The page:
Heads are being advised that it is no longer worth their while complaining or appealing to an independent adjudicator about Ofsted inspections, The TES has learnt.
Union experts say changes to the way appeals against the watchdog are handled mean schools now lack any effective way of challenging Ofsted on judgments they believe are unfair.
The news comes in the week that Ofsted confirmed the stark consequences of its new regime for schools, revealed by The TES last week.
The official figures, which cover a shorter period than The TES looked at, paint an even bleaker picture, showing that the proportion of schools judged inadequate more than doubled to one in ten.
John Dunford, Association of School and College Leaders (ASCL) general secretary, said: "Excessive reliance on data and raw attainment have no doubt been the cause of the increase in schools being put into categories (judged inadequate)."
But the union says those schools no longer have a worthwhile means of redress following last year's decision to transfer the duties of Elizabeth Derrington, the independent complaints adjudicator for Ofsted, to an outsourced service.
Keith Dennis, ASCL inspections consultant, said: "I now say to schools, `I don't think it is worth your time'. Now you just get some feedback saying Ofsted has followed its complaints procedure. It is another factor that adds to the dismay with which people view Ofsted."
Schools can apply to the independent adjudication service if they are unhappy with the way Ofsted has handled a complaint or appeal.
Ofsted said the Government's decision to award the adjudication contract to the Centre for Effective Dispute Resolution had speeded up the service but not changed its role.
But Mr Dennis said that although Ms Derrington, who served for eight years, had no power to overturn inspection judgments, she sometimes used her position to recommend a quick re-inspection.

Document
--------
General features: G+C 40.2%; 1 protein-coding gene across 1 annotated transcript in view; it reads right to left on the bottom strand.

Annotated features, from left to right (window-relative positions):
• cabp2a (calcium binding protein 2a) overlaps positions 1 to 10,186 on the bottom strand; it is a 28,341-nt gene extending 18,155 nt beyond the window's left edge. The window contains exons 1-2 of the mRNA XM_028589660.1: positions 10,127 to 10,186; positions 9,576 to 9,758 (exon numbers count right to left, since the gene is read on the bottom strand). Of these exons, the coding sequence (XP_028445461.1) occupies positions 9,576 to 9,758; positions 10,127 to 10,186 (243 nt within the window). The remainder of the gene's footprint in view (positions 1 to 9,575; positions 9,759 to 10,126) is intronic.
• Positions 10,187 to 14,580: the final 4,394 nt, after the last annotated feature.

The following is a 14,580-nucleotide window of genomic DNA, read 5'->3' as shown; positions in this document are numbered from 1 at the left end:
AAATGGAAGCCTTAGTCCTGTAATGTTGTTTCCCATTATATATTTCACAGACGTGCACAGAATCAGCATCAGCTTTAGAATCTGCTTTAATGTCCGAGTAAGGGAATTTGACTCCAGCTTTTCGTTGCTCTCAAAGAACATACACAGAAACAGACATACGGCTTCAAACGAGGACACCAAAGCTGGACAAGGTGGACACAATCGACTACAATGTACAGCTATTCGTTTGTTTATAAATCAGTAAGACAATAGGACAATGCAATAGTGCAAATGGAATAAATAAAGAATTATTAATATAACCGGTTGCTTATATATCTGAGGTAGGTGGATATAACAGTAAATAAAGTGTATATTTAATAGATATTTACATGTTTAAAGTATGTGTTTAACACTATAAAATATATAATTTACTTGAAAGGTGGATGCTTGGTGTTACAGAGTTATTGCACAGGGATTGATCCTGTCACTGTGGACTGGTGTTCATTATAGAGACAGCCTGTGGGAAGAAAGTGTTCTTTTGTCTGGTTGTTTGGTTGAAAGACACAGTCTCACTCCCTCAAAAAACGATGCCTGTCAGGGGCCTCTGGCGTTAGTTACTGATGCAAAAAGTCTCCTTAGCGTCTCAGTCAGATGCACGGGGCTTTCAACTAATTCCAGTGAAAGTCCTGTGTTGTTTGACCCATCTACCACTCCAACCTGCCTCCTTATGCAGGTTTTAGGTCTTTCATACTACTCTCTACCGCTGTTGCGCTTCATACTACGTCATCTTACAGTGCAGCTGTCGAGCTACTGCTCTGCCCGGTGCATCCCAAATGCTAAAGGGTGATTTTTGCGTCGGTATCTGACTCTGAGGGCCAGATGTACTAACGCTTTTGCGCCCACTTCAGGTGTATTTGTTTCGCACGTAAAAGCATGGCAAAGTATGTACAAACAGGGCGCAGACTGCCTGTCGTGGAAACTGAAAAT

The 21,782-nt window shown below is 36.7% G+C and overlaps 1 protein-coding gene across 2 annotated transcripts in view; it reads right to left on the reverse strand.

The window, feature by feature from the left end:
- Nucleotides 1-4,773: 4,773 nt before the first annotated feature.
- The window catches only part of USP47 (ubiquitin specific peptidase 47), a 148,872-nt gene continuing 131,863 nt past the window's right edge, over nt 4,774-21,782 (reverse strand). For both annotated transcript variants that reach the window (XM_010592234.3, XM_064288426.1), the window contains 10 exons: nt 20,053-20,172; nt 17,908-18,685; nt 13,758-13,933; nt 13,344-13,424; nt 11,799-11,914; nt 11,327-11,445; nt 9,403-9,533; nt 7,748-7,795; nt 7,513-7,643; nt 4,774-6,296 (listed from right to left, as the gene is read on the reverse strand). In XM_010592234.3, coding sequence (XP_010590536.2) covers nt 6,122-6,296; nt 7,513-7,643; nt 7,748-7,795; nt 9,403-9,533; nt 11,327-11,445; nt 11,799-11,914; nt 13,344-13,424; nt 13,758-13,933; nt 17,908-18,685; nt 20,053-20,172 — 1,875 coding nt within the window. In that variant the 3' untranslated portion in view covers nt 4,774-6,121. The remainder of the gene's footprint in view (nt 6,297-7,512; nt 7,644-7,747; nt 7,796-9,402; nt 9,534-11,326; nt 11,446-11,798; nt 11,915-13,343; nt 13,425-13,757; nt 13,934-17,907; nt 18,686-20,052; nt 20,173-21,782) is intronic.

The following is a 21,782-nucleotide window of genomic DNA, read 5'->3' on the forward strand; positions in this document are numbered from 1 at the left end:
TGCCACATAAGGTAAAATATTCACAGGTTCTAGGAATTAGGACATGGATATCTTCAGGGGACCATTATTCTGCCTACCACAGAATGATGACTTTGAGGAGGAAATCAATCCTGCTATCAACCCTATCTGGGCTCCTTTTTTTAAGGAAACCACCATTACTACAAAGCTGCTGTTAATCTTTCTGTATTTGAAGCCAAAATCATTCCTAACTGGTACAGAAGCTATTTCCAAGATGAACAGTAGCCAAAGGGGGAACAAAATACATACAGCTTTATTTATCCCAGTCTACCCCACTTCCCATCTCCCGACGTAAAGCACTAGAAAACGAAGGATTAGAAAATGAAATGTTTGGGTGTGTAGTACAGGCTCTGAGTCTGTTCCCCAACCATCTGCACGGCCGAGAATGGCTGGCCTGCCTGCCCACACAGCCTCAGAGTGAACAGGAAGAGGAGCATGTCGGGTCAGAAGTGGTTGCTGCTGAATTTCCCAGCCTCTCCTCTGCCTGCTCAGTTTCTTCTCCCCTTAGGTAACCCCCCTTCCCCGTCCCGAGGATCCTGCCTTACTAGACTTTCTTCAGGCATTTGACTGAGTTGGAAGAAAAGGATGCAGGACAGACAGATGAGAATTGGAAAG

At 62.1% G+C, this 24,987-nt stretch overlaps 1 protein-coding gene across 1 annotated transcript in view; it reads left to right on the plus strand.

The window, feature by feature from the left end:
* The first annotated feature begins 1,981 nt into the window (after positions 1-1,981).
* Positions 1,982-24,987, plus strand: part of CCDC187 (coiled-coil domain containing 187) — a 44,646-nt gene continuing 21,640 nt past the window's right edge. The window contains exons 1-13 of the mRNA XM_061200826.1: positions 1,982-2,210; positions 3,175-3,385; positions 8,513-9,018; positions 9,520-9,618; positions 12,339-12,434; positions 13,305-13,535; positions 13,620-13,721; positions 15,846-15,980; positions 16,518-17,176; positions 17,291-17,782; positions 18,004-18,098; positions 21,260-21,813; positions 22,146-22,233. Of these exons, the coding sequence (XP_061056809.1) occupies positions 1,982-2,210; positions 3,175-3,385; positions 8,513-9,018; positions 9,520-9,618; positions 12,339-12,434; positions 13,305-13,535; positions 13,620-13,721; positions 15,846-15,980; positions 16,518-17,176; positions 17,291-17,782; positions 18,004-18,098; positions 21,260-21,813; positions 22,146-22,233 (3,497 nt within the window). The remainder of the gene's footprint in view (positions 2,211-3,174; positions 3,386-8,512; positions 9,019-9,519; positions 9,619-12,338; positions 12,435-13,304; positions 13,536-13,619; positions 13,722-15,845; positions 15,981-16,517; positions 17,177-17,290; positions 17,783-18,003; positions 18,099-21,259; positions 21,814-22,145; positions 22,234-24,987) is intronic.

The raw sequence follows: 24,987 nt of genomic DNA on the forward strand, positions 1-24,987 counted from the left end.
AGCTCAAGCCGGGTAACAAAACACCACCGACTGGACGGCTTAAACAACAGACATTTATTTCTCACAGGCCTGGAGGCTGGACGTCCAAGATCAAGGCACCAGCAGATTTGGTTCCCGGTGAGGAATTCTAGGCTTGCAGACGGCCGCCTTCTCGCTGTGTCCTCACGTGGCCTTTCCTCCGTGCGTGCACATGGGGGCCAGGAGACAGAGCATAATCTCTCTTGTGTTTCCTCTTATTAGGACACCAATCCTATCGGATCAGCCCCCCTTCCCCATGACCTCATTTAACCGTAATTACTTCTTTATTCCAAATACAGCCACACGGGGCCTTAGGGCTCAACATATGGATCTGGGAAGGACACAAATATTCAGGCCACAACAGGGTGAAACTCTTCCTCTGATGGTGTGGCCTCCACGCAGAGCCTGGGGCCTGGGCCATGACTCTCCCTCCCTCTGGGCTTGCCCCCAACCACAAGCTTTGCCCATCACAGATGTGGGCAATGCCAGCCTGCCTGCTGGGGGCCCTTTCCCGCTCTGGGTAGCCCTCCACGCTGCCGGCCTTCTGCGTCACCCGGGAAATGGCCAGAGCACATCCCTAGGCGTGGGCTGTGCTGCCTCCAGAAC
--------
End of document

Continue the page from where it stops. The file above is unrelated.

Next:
That no longer happened because the remit was interpreted so tightly, he said.
"The Ofsted complaints people have a look at the sheets the inspectors have filled out and say, `Does the evidence on this sheet back up the judgment?' and of course it will do," he said. "But often the complaint is about how the evidence is gathered."
An Ofsted spokesperson said: "There is nothing to prevent a parent or school asking Ofsted to bring forward the inspection if they believe something has gone wrong in a previous inspection, and Ofsted would give this thorough consideration.
The watchdog's figures for the autumn term showed its new-style inspections had pushed up the proportion of inadequate schools from 4 per cent in 200809 to 10 per cent, with the proportion of secondaries placed in the bottom category more than tripling, from 3 per cent to 10 per cent.
As expected, Ofsted said the sample was skewed because it had focused more on weaker schools.
But it did not quantify how much difference this focus had made and admitted the change was also due to raised "expectations".
The NUT said Ofsted had inspected the full range of schools. Christine Blower, the union's general secretary, said the watchdog had "driven many good schools to the wall for no valid reason".
Christine Gilbert, chief schools inspector, said unions' comments did not match the views of schools Ofsted surveyed, with 90 per cent agreeing that the inspection judgments were "fair and accurate".
Asked what she would say to heads who lost their jobs because of inspection verdicts, Ms Gilbert said: "My job is to raise expectations on behalf of the pupils and parents."
As The TES revealed last week, the proportion of schools rated "outstanding" fell from 19 per cent in 200809 to 9 per cent.
Original paper headline: Heads' union: appealing against Ofsted is `not worth the time'